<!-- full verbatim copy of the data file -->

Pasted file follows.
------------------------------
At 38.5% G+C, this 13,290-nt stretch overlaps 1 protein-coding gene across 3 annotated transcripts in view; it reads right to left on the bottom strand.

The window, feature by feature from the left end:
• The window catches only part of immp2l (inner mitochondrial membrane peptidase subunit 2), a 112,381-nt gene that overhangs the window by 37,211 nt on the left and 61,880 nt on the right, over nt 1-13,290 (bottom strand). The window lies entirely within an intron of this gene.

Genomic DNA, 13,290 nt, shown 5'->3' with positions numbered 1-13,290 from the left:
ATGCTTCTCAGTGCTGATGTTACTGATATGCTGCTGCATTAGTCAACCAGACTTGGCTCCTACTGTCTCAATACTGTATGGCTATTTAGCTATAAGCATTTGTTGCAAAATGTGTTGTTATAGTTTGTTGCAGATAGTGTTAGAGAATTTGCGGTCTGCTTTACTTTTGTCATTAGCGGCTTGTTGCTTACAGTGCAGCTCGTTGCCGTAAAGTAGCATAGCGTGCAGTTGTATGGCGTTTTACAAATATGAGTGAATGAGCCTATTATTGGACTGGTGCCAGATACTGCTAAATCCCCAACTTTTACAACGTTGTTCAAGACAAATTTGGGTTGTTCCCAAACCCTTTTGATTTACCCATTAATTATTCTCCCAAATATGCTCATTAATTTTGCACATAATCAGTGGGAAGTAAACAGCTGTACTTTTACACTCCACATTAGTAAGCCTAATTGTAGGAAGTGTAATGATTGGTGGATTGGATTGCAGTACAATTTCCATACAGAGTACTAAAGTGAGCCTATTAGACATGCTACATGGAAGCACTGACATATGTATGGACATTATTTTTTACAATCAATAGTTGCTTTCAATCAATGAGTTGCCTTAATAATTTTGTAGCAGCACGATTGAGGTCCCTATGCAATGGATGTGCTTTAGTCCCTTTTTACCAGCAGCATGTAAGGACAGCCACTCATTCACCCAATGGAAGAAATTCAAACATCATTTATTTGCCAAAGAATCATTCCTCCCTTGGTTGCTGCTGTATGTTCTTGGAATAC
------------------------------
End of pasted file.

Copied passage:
At 38.5% G+C, this 13,290-nt stretch overlaps 1 protein-coding gene across 3 annotated transcripts in view; it reads right to left on the bottom strand.

The window, feature by feature from the left end:
• The window catches only part of immp2l (inner mitochondrial membrane peptidase subunit 2), a 112,381-nt gene that overhangs the window by 37,211 nt on the left and 61,880 nt on the right, over nt 1-13,290 (bottom strand). The window lies entirely within an intron of this gene.

Genomic DNA, 13,290 nt, shown 5'->3' with positions numbered 1-13,290 from the left:
ATGCTTCTCAGTGCTGATGTTACTGATATGCTGCTGCATTAGTCAACCAGACTTGGCTCCTACTGTCTCAATACTGTATGGCTATTTAGCTATAAGCATTTGTTGCAAAATGTGTTGTTATAGTTTGTTGCAGATAGTGTTAGAGAATTTGCGGTCTGCTTTACTTTTGTCATTAGCGGCTTGTTGCTTACAGTGCAGCTCGTTGCCGTAAAGTAGCATAGCGTGCAGTTGTATGGCGTTTTACAAATATGAGTGAATGAGCCTATTATTGGACTGGTGCCAGATACTGCTAAATCCCCAACTTTTACAACGTTGTTCAAGACAAATTTGGGTTGTTCCCAAACCCTTTTGATTTACCCATTAATTATTCTCCCAAATATGCTCATTAATTTTGCACATAATCAGTGGGAAGTAAACAGCTGTACTTTTACACTCCACATTAGTAAGCCTAATTGTAGGAAGTGTAATGATTGGTGGATTGGATTGCAGTACAATTTCCATACAGAGTACTAAAGTGAGCCTATTAGACATGCTACATGGAAGCACTGACATATGTATGGACATTATTTTTTACAATCAATAGTTGCTTTCAATCAATGAGTTGCCTTAATAATTTTGTAGCAGCACGATTGAGGTCCCTATGCAATGGATGTGCTTTAGTCCCTTTTTACCAGCAGCATGTAAGGACAGCCACTCATTCACCCAATGGAAGAAATTCAAACATCATTTATTTGCCAAAGAATCATTCCTCCCTTGGTTGCTGCTGTATGTTCTTGGAATAC